Training and tricks

June 19th, 2015 8:55 am

First Posted: 9/8/2014

When Darlene Acosta, of Factoryville, first adopted Izzy from the Griffin Pond Animal Shelter, it didn’t take long before she realized the “calming effect” the male Bichon has on humans.

“He’s really good with people,” she said. “He’s soft and people like to pet him.”

So, she decided to give her new pet a chance to be a therapy dog, something she had an interest in before adopting him. Izzy now visits nursing homes, hospitals and sometimes schools.

Acosta took her little friend to Barb Mattes, of Coal Dogs, Clarks Summit, for obedience training. Then Izzy moved up to agility training and, on Sept. 6, the pair occupied a spot at a Coal Dogs tricks workshop at the Waverly Community House.

The pet owner said what she liked most about the workshop was the aspect of “learning to do things in steps, and being patient with the dog,” as she finds training most effective when using “little baby steps.”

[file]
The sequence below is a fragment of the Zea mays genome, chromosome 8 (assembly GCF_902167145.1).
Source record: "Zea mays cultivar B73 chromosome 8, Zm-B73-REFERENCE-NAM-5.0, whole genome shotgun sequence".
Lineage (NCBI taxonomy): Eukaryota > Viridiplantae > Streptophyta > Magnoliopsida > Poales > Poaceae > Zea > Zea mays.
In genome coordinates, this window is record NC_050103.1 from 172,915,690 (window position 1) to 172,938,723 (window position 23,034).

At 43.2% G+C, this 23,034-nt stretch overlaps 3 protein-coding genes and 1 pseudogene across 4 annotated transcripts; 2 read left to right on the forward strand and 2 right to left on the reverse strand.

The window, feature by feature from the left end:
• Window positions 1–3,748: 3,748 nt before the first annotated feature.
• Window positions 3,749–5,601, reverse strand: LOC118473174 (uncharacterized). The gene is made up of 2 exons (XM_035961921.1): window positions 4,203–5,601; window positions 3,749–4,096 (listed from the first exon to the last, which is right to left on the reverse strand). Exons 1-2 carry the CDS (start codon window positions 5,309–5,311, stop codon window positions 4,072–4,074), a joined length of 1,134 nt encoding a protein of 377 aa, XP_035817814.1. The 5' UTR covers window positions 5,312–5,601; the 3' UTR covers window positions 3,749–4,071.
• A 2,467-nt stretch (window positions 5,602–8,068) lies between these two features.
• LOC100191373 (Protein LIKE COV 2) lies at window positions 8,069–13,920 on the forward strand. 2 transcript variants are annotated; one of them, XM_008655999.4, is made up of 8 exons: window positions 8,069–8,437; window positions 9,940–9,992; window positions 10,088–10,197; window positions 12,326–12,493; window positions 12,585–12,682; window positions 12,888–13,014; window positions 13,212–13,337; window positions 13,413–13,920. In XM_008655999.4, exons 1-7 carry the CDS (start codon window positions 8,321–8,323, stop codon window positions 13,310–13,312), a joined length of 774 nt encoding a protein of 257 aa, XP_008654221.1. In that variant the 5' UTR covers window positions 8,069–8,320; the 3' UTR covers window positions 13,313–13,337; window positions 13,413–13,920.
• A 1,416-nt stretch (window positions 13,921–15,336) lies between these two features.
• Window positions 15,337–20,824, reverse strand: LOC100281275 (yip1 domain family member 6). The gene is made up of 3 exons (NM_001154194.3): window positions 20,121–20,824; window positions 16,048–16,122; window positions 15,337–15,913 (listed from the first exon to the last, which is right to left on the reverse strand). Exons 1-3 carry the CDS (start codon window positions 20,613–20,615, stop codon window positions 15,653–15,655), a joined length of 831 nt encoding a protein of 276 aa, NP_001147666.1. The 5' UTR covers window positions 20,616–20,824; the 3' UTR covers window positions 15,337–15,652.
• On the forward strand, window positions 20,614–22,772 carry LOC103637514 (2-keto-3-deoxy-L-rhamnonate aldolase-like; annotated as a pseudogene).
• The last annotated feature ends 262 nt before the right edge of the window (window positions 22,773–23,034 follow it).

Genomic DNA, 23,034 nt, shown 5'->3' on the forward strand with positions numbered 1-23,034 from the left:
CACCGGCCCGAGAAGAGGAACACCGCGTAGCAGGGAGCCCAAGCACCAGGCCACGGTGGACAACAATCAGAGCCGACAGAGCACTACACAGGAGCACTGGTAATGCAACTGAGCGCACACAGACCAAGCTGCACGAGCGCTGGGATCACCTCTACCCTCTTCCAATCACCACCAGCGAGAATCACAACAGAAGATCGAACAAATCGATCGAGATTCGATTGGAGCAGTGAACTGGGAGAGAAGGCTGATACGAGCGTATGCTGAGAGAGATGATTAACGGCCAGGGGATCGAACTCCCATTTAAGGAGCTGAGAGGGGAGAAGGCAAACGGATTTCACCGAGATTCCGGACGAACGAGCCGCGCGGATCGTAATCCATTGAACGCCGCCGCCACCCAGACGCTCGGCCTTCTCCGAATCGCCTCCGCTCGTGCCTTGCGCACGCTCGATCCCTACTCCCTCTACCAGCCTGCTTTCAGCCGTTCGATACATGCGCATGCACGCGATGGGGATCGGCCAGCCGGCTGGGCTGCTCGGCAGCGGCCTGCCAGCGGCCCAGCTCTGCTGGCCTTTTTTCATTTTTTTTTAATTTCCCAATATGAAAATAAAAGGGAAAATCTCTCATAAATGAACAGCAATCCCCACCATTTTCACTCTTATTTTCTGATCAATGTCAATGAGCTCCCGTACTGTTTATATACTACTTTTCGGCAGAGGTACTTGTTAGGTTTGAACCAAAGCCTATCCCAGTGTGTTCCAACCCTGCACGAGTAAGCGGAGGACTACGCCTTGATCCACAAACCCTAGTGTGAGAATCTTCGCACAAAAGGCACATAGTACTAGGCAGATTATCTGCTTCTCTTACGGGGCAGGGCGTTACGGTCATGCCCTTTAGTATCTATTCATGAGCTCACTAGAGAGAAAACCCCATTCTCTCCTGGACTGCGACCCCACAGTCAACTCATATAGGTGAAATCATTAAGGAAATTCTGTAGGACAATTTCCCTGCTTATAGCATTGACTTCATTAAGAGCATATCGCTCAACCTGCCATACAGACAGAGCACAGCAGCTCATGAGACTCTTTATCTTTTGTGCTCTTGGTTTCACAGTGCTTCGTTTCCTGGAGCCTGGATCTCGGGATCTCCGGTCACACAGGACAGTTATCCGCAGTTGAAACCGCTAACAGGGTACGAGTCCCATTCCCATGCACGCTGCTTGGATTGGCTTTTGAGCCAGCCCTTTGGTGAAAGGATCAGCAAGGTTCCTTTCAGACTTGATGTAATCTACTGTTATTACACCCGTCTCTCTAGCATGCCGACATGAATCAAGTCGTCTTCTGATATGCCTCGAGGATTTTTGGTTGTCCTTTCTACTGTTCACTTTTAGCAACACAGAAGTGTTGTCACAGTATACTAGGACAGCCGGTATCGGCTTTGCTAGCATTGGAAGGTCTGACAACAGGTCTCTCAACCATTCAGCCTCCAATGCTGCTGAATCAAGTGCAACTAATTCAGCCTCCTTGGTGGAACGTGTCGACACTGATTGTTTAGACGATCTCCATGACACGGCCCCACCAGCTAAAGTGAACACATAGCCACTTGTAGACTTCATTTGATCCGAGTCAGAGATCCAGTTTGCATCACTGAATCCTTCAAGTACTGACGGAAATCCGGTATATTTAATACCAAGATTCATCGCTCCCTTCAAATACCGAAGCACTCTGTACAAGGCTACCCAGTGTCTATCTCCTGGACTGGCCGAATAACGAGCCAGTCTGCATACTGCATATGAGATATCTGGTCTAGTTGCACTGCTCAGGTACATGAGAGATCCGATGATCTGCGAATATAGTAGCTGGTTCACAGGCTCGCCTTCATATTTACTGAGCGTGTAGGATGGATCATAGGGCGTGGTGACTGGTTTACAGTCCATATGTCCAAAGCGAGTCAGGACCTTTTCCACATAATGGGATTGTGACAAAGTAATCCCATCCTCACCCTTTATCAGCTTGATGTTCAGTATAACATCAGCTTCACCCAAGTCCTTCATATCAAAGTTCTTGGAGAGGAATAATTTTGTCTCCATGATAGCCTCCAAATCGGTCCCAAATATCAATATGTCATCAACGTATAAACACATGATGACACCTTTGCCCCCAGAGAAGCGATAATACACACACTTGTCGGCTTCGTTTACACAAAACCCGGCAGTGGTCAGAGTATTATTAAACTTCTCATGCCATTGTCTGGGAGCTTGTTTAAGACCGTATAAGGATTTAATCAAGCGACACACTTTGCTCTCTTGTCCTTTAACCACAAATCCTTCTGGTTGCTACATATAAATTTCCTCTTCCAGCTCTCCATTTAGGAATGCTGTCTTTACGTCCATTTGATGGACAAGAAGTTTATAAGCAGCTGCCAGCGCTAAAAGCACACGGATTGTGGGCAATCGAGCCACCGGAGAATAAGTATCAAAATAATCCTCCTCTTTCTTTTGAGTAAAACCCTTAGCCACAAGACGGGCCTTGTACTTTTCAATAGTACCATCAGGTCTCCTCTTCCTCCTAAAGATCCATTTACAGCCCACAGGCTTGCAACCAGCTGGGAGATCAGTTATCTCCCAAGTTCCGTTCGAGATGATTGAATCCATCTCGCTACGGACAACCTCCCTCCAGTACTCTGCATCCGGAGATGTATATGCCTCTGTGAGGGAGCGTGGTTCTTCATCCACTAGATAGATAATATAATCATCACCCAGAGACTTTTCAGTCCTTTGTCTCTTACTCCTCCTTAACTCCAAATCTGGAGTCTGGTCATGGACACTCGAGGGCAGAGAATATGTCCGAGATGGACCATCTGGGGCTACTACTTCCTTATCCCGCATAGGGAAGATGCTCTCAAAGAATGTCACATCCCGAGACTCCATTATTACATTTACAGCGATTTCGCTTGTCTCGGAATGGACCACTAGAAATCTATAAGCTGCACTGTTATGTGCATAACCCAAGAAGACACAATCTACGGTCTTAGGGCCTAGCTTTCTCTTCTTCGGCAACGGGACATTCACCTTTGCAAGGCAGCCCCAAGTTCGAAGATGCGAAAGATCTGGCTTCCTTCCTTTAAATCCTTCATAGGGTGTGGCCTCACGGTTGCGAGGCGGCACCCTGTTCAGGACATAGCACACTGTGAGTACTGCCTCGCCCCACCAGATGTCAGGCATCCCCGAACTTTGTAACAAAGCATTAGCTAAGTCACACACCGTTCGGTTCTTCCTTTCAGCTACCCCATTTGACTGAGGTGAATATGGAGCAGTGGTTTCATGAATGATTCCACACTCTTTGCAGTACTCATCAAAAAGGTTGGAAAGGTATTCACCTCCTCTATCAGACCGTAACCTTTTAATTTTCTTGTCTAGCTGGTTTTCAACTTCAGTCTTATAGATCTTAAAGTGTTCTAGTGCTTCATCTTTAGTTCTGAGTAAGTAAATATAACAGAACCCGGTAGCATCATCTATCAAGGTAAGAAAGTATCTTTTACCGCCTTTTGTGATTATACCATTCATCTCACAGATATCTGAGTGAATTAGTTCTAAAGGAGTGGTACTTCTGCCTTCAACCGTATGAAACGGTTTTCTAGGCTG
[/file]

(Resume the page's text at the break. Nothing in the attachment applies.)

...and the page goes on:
Mary Rhodes, another of the 16 dog owners registered for the two workshop sessions that day, said the training was “worth every penny,” because she finally got Stormy, her 6-year-old dog to “sit.”

The North Abington Township resident “rescued” the female Standard Poodle from a private shelter just a month ago.

“She is a sweet, sweet animal,” Rhodes said. “But she has no obedience training.”

The Coal Dogs tricks workshop welcomed pet owners and dogs of all ages and training levels.

“Patience and love can help you achieve the goals you set for your dog,” reads an event flier. “So set a goal and work till you get there! Never stop setting new goals with tricks. And yes even old dogs can be taught new tricks.”

Mattes is a certified agility instructor, associate tricks instructor, AKC (American Kennel Club) evaluator, Therapy Dog International evaluator and owner and trainer at Coal Dogs.